HB 5049 (Helmer) Demilitarizes police departments by prohibiting the acquisition and use of certain weapons by law enforcement agencies.

HB 5058 (Hope) Eliminates certain pretextual police stops.

HB 5099 (Aird) Prohibits no-knock search warrants.

HB 5112 (Levine) Mandates the duty of one officer to report the misconduct of another officer.

HB 5146 (Herring) Reforms Virginia’s laws related to automatic expungement of police and court records.

HB 5148 (Scott) Increases earned sentence credits for prisoners.

HB 5029 (McQuinn) Mandates the duty of one police officer to intervene to stop the use of excessive force by another officer.

HB 5051 (Simon) Requires the decertification of a law enforcement officer who is terminated or resigns for violation of the law, violation of departmental policies or procedures, or during an internal investigation.

HB 5069 (Carroll Foy) Bans the use of neck restraints by law enforcement.

HB 5098 (Askew) Expands the definition of hate crimes to include false 911 calls or reports to law enforcement against another person made on the basis of race, religious conviction, gender, disability, gender identity, sexual orientation, color, or national origin.

HB 5104 (Price) Strengthens the assessments and review of prior law-enforcement employment records required before hiring law enforcement officers.

HB 5109 (Hope) Standardizes and enhances training by criminal justice academies and establishes required in-service training standards for law enforcement officers.

Finally, HB 5103 introduced by Delegate Sickles, passed through the House, establishing absentee ballot drop-off locations, supporting pre-paid postage for absentee ballots, and making it safer to vote by mail-in absentee ballot. Its companion bill, SB 5120 (Howell), passed both bodies and is already signed by Governor Northam into law. As we approach this critical election, where more people than ever will request to vote absentee, it is important to continue to ensure that voting is accessible and safe to all citizens, and that voters can trust in the integrity of our elections.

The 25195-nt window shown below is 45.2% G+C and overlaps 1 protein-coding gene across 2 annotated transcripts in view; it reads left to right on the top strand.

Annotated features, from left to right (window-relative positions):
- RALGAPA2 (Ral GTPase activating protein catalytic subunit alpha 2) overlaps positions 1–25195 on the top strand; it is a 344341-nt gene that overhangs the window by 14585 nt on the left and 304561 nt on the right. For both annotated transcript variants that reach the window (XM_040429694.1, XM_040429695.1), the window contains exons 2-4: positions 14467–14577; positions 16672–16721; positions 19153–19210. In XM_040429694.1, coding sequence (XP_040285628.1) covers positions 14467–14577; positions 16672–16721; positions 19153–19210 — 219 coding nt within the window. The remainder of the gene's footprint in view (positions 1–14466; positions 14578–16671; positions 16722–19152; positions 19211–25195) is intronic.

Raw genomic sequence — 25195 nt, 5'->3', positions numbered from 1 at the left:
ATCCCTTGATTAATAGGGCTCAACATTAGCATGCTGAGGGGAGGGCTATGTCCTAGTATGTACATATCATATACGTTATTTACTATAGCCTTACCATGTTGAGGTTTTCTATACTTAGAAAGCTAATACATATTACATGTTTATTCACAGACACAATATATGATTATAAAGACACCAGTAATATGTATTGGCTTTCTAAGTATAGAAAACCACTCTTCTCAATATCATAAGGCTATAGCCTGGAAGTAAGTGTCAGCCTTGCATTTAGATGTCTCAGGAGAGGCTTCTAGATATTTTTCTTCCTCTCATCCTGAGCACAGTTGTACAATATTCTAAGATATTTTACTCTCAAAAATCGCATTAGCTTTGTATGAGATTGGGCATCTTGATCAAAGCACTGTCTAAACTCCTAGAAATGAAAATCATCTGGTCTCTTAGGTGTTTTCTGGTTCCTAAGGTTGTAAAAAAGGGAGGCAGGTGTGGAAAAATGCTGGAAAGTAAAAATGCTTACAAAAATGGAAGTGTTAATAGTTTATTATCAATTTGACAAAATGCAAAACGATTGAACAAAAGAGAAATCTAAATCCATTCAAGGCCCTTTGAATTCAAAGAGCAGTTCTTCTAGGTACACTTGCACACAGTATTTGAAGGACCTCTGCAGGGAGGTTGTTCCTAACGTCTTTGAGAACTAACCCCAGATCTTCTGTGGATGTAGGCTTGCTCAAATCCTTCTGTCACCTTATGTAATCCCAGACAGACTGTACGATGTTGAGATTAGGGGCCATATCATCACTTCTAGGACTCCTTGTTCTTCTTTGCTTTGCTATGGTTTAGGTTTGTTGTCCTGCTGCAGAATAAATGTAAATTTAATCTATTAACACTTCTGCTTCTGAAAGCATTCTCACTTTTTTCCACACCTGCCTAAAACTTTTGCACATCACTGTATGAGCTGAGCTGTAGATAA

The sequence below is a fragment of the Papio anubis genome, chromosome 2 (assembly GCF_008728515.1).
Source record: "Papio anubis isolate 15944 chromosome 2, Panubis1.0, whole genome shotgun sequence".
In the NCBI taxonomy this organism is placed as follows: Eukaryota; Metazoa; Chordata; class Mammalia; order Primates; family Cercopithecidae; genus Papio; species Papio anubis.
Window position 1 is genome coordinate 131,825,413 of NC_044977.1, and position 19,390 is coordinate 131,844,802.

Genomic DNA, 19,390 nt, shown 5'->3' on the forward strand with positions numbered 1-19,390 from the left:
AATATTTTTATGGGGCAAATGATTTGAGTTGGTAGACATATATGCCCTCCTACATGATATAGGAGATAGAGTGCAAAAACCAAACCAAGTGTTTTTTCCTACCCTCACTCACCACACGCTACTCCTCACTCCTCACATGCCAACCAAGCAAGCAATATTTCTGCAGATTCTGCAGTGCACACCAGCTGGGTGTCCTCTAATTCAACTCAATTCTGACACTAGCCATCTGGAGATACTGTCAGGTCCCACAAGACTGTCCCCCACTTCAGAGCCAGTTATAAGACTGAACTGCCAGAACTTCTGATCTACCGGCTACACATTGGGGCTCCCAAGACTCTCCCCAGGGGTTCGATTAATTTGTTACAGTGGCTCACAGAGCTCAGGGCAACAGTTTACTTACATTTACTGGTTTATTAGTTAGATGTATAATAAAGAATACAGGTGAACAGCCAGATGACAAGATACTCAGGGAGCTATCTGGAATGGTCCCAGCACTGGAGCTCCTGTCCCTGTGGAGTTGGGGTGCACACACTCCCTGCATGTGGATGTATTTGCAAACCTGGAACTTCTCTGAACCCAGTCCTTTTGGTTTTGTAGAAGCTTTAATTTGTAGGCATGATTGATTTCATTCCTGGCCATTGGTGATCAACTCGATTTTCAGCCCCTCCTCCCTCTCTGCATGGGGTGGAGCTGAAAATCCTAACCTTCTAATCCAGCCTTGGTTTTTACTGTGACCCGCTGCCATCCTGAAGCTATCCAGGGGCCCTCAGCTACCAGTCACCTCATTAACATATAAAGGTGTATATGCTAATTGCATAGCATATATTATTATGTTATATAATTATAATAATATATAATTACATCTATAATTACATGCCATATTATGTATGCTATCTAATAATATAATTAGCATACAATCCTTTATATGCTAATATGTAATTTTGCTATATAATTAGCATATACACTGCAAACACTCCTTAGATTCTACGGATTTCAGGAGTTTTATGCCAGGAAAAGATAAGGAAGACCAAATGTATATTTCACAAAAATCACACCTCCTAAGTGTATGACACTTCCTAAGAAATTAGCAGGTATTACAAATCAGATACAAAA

As a reminder, absentee voting for the November 3rd election begins this Friday, Sept. 18. In-person absentee voting will begin then at the Fairfax County Government Center, and those who have already applied for absentee ballots will begin to receive them in the mail. To date, over 800,000 registered voters have requested absentee ballots. In the previous Presidential election of 2016, we had a total of 616,000 absentee ballots cast. Our satellite locations open October 14th and they will include ballot drop boxes where you can drop off your absentee ballot safely and securely. Visit https://vote.elections.virginia.gov/VoterInformation to register to vote, check or update your registration, and apply to vote absentee. Absentee ballots, to be counted, must be postmarked on or by Election Day and arrive at the Office of Elections by 12:00 p.m. on the Friday immediately after Election Day. To be safe, allow even more time for your ballot to arrive and mail as soon as possible.

To track the status of your absentee ballot application and ballot, view your Virginia Voter Record via the citizen portal at https://vote.elections.virginia.gov/VoterInformation. I doubt I need to remind you, but please don’t forget to vote! And, be safe out there wearing your mask and social distancing.